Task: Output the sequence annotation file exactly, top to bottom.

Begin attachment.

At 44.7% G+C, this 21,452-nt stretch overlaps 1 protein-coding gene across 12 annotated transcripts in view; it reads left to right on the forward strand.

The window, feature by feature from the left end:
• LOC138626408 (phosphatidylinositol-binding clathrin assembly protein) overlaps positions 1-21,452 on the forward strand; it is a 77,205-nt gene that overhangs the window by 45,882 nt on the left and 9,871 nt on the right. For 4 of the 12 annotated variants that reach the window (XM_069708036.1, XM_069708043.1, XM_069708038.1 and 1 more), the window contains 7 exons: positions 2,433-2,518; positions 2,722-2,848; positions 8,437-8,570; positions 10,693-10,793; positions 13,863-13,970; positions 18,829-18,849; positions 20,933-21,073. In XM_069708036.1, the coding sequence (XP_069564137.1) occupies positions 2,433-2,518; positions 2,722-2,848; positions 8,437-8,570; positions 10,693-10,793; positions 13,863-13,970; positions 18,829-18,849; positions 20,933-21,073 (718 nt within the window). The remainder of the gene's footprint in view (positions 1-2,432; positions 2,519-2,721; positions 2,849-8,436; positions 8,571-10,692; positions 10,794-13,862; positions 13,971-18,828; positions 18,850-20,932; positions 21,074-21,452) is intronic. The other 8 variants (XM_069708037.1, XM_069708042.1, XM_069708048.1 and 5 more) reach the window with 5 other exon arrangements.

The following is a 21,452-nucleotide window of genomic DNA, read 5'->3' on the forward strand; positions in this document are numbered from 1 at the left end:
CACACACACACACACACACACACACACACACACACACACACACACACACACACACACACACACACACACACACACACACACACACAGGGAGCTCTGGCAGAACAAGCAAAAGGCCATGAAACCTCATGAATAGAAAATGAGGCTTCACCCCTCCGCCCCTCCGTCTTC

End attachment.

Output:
At 44.7% G+C, this 21,452-nt stretch overlaps 1 protein-coding gene across 12 annotated transcripts in view; it reads left to right on the forward strand.

The window, feature by feature from the left end:
• LOC138626408 (phosphatidylinositol-binding clathrin assembly protein) overlaps positions 1-21,452 on the forward strand; it is a 77,205-nt gene that overhangs the window by 45,882 nt on the left and 9,871 nt on the right. For 4 of the 12 annotated variants that reach the window (XM_069708036.1, XM_069708043.1, XM_069708038.1 and 1 more), the window contains 7 exons: positions 2,433-2,518; positions 2,722-2,848; positions 8,437-8,570; positions 10,693-10,793; positions 13,863-13,970; positions 18,829-18,849; positions 20,933-21,073. In XM_069708036.1, the coding sequence (XP_069564137.1) occupies positions 2,433-2,518; positions 2,722-2,848; positions 8,437-8,570; positions 10,693-10,793; positions 13,863-13,970; positions 18,829-18,849; positions 20,933-21,073 (718 nt within the window). The remainder of the gene's footprint in view (positions 1-2,432; positions 2,519-2,721; positions 2,849-8,436; positions 8,571-10,692; positions 10,794-13,862; positions 13,971-18,828; positions 18,850-20,932; positions 21,074-21,452) is intronic. The other 8 variants (XM_069708037.1, XM_069708042.1, XM_069708048.1 and 5 more) reach the window with 5 other exon arrangements.

The following is a 21,452-nucleotide window of genomic DNA, read 5'->3' on the forward strand; positions in this document are numbered from 1 at the left end:
CACACACACACACACACACACACACACACACACACACACACACACACACACACACACACACACACACACACACACACACACACACAGGGAGCTCTGGCAGAACAAGCAAAAGGCCATGAAACCTCATGAATAGAAAATGAGGCTTCACCCCTCCGCCCCTCCGTCTTC